“If we had had Tea Fire speed with the Jesusita Fire, we would have lost lives,” said Smith, a member of Mission Canyon Association’s Executive Committee.

Smith says that the Foothill Road improvements have always been about safety. “The key issue was emergency ingress and egress from the canyon – how to get out in an emergency and how to get emergency vehicles in,” said Smith. “Everybody who has worked on this project has worked on it from the perspective of: How can we make this canyon safer?” Though the Tea and Jesusita fire evacuations went well, Smith said that was in part due to timing and luck. “If we had had Tea Fire speed with the Jesusita Fire, we would have lost lives,” said Smith. He also relayed the thoughts of a firefighter in charge of evaluating the corridor, who at a recent meeting said, “If people had died, we wouldn’t be discussing this.”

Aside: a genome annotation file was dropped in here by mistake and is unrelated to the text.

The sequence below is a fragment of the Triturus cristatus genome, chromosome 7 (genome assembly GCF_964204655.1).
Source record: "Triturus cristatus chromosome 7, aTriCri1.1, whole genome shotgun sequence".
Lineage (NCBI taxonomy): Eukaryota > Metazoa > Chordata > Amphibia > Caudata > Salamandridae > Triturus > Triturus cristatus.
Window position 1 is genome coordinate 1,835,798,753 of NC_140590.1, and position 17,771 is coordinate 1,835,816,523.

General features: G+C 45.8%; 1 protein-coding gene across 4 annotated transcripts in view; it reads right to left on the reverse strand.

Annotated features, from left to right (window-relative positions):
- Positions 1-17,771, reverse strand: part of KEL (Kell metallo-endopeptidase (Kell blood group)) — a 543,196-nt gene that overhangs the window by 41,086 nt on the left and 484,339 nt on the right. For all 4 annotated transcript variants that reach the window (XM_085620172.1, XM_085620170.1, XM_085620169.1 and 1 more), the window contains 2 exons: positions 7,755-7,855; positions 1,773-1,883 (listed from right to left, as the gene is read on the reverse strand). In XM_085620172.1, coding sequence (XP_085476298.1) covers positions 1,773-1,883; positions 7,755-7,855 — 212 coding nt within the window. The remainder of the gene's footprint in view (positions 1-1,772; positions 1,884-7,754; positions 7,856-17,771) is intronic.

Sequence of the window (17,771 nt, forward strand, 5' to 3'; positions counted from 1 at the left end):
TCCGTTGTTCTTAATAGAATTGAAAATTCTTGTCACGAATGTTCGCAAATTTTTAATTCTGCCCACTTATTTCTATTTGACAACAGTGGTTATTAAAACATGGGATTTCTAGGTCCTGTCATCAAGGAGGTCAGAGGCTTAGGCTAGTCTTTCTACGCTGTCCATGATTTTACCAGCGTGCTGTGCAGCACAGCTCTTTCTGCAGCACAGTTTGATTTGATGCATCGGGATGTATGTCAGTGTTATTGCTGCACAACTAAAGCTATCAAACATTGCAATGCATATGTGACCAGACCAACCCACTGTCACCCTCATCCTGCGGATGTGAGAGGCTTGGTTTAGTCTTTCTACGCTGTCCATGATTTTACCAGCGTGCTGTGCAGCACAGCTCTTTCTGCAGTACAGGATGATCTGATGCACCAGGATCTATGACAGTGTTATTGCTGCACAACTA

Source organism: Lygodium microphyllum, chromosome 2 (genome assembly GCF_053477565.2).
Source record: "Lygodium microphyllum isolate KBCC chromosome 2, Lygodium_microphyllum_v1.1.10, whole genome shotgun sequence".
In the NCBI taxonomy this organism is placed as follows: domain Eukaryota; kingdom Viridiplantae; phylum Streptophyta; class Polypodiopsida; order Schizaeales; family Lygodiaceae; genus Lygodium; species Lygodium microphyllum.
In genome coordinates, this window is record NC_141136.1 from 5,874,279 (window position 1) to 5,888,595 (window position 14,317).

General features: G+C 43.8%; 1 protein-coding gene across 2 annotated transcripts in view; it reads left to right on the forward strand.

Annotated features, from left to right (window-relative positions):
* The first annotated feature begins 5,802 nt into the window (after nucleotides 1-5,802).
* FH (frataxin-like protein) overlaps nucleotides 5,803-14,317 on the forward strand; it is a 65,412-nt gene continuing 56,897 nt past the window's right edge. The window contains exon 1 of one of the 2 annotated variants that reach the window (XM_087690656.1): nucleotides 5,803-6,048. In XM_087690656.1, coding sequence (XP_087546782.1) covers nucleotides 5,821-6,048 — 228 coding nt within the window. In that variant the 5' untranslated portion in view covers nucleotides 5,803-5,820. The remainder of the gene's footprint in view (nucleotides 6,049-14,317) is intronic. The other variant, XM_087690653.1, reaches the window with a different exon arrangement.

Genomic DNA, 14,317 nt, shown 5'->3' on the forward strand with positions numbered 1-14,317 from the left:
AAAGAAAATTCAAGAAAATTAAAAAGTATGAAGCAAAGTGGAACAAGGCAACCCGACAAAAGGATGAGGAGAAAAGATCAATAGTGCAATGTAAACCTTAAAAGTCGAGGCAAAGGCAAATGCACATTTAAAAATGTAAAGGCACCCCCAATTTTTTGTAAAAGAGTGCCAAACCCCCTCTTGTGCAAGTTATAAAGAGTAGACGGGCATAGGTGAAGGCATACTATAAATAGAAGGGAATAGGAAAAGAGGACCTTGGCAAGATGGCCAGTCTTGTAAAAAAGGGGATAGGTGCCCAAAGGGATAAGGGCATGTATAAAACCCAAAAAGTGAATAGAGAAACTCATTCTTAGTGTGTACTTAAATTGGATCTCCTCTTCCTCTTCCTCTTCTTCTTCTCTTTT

Ask about neighbors not being properly informed and Smith get exasperated again, explaining that the road improvement project has been being discussed since 1999 and that there have even been a dozen meetings and a handful of workshops since 2006. “Once the project began, people came out of the woodwork claiming they have never known anything about it,” said Smith. “Well, if you weren’t paying attention, that might be true. For people who were paying attention, there had been a lot of public discussion.”

So does Smith consider Graffy and the Foothill Road rats to be third-class citizens? Smith, who’s spent most of the past few months helping other canyon residents assess their losses from the Jesusita Fire, explained, “Nobody’s looking down on anybody. We’re trying to work together as a community to recover from 80 homes being lost.”

“The bottom line here is that this is in the interest of public safety for the broader Mission Canyon community,” said Salud Carbajal, 1st District supervisor.